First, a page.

The Raspberry Pi Foundation, the organisation behind the wildly popular eponymous computing platform, is rolling out a small but impactful security policy update, eliminating default usernames to cut off a potential avenue for malicious actors to conduct brute-force cyber attacks.
A brute-force attack, simply put, is a trial-and-error method of cyber attack by which a malicious actor tries all possible username and password combinations to access a system – usually using some kind of automated tool – until they hit on the right one.
This technique remains remarkably effective because so many people still choose weak passwords that can be broken in seconds, and if they are using a known default username, it becomes even more so.
Up to now, all installations of the Raspberry Pi Operating System (OS) have carried an initial default username of “pi”, but according to the foundation’s senior principal software engineer, Simon Long, this seemingly innocuous feature presents an easy opportunity for a malicious actor to exploit.
“This isn’t that much of a weakness – just knowing a valid username doesn’t really help much if someone wants to hack into your system; they would also need to know your password, and you’d need to have enabled some form of remote access in the first place,” explained Long in a blog post.
“But nonetheless, it could potentially make a brute-force attack slightly easier, and in response to this, some countries are now introducing legislation to forbid any internet-connected device from having default login credentials.”
To address the loophole, said Long, the default “pi” user will be removed and users will instead have to create a user the first time they boot a newly flashed Raspberry Pi OS image.
Long acknowledged the change might cause a few issues with documentation or programs that assume the existence of the “pi” user, but since this is in line with how most current operating systems work, the Raspberry Pi Foundation felt it was “a sensible change to make at this point”.
The change will also force Raspberry Pi owners to use the setup wizard when booting a new image. Previously, using the wizard was optional because until an account was created, a user could not log into the desktop, which was not an issue if the default “pi” user existed. Now it does not exist, that option cannot exist either.
The setup wizard will now run in a dedicated environment at first boot, but is otherwise largely unchanged. It will allow users to set the username and password as “pi” and “raspberry” if they wish, although this is highly inadvisable.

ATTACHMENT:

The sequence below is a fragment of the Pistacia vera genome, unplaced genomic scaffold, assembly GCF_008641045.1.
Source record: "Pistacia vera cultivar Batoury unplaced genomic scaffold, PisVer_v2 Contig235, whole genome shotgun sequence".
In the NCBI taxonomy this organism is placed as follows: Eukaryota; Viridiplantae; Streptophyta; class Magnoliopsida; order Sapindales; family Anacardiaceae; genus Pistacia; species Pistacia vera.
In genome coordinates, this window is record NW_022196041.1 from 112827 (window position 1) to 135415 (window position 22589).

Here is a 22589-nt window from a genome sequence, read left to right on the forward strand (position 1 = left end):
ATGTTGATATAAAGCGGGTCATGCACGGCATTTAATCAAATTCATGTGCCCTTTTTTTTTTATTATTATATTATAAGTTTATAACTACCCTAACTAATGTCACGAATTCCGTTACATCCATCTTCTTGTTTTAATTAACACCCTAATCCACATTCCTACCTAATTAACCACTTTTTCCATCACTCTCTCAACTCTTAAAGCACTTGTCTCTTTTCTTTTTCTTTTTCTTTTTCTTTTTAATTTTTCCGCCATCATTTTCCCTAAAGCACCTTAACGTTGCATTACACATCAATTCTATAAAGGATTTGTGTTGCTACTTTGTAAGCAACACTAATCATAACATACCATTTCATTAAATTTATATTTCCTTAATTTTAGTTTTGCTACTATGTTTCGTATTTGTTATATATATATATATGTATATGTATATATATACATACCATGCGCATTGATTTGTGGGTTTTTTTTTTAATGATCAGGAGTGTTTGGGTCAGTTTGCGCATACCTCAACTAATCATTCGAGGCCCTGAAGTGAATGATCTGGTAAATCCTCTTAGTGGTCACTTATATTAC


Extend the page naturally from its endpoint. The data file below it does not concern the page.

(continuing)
At the same time as making this change, the foundation is making additional tweaks to how Bluetooth devices pair with Raspberry Pi, and for the first time making it possible to run the desktop on top of Wayland – the proposed replacement for the X Window System that underpins the majority of Unix desktops – on an experimental basis. More details of these changes, and additional setup information, is available here.
Oliver Pinson-Roxburgh, Bulletproof
Oliver Pinson-Roxburgh, CEO of Bulletproof, described the small change as a crucial step in the right direction. He cited recent research conducted by his firm which suggested that the default credentials for Raspberry Pi OS were in fact in the top 10 most regularly used default credentials by attackers.
“With over 200,000 machines on the internet running the standard Raspberry Pi OS, it was an attractive target for malicious actors. Ending the ‘pi’ default username is a good move by Raspberry Pi, setting minimum cyber hygiene standards across its devices and closing this vulnerability that had regularly put user systems at risk,” he said.
“Unfortunately, the scope of the problem of default credentials is far broader than Raspberry Pi. The term ‘default credentials’ has become almost outdated with so many users sticking with them, creating fertile ground for bad actors to exploit.
“With hackers increasingly turning to automated attack methods – [our] data showed that 70% of total web activity is bot traffic – they can rapidly use these standard credentials as a ‘skeleton key’ to chain together multiple hacks,” he added.
In the UK, the proposed Product Security and Telecoms Infrastructure Bill – which is currently in the report stage ahead of its third reading in the House of Commons – will ultimately prevent the manufacturers and retailers of connected technology products from programming default credentials into devices, among other things.
The law will apply to any device that can access the internet, such as smartphones and smart TVs, games consoles, security cameras and connected alarms, smart toys and baby monitoring equipment, smart home hubs and voice-activated assistants (like Alexa) and connected appliances.
Also in scope will be products that, while they can connect to other devices, do not directly access the internet themselves – such as smart lightbulbs and thermostats, or wearable fitness bands.
Failure to comply with the new law will result in fines of up to £10m, or 4% of global turnover, and up to £20,000 for every day in the case of ongoing breaches.